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Monday, May 22, 2023

'It's an obvious fact'


“A man should keep his little brain attic stocked with all the furniture that he is likely to use, and the rest he can put away in the lumber-room of his library, where he can get it if he wants it.” –Arthur Conan Doyle

Born in Scotland on this date in 1859, Doyle was noted for his "good use of his brain's furnishings" and as his iconic literary creation Sherlock Holmes once commented, “There is nothing more deceptive than an obvious fact.”  

Originally a physician (I always thought that he resembled what I imagined Holmes' sidekick Dr. Watson to look like), Doyle wrote his first Holmes book, A Study in Scarlet, in 1887.  It was the first of just four novels he wrote about Holmes and Dr. Watson, but he “filled out” the Holmes library with over 50 short stories featuring his famous detective.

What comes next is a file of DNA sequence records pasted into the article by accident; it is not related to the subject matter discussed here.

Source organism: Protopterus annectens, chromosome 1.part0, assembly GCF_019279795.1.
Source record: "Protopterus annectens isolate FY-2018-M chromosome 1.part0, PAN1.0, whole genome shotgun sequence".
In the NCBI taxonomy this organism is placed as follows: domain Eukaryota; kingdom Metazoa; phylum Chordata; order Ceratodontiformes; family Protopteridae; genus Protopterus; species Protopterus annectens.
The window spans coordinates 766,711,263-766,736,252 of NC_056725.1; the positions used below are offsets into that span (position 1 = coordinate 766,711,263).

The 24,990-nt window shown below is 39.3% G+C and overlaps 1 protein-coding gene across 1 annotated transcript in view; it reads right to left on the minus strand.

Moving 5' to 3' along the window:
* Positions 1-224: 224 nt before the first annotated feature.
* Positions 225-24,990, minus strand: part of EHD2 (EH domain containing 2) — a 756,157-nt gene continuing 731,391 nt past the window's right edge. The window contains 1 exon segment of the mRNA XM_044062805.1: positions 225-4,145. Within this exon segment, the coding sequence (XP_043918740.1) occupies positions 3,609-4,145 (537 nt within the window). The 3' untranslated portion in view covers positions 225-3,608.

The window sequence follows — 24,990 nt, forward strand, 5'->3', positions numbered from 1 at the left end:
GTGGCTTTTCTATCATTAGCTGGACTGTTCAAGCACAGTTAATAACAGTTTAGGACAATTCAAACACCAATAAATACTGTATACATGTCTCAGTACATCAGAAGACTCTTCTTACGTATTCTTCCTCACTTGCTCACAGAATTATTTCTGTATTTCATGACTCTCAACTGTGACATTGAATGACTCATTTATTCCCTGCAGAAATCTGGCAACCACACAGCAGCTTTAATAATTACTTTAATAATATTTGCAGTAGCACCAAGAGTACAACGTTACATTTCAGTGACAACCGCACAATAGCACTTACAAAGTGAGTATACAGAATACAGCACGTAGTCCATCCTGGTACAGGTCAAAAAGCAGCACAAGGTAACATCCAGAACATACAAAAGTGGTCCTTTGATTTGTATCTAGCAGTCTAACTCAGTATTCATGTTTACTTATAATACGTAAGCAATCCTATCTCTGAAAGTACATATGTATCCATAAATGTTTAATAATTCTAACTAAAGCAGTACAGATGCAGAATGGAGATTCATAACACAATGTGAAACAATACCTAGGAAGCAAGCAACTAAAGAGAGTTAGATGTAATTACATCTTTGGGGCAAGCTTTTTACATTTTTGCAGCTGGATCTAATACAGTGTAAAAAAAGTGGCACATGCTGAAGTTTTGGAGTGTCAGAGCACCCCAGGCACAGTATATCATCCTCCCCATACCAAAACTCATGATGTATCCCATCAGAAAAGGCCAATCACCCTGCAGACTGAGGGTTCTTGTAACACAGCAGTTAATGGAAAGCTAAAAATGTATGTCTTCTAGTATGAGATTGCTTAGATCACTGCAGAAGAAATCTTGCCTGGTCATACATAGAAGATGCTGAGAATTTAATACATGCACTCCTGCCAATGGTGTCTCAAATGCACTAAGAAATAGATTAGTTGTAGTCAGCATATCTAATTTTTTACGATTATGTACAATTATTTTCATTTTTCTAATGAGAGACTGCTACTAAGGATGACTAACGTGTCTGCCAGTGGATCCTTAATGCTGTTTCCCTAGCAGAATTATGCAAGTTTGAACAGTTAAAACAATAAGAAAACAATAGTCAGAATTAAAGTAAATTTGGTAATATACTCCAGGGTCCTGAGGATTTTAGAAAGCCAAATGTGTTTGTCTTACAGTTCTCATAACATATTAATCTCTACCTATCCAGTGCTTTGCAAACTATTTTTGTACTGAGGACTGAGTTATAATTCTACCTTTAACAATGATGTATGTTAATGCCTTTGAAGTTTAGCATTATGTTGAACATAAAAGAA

The Sherlock Holmes stories are generally considered milestones in the field of crime fiction.   The tales spawned many dozens (if not more) of uses of Holmes by other writers and in movies and television programs.  He also brought Deerstalker hats and Meerschaum pipes into vogue. 
Doyle, who died in 1930,          was a prolific writer whose other works included fantasy and science fiction, plays, romances, poetry and historical novels.  

Among the many sayings Doyle created and which have become part of the lexicon is, “Once you eliminate the impossible, whatever remains, no matter how improbable, must be the truth.”  Words to both solve mysteries and live by.

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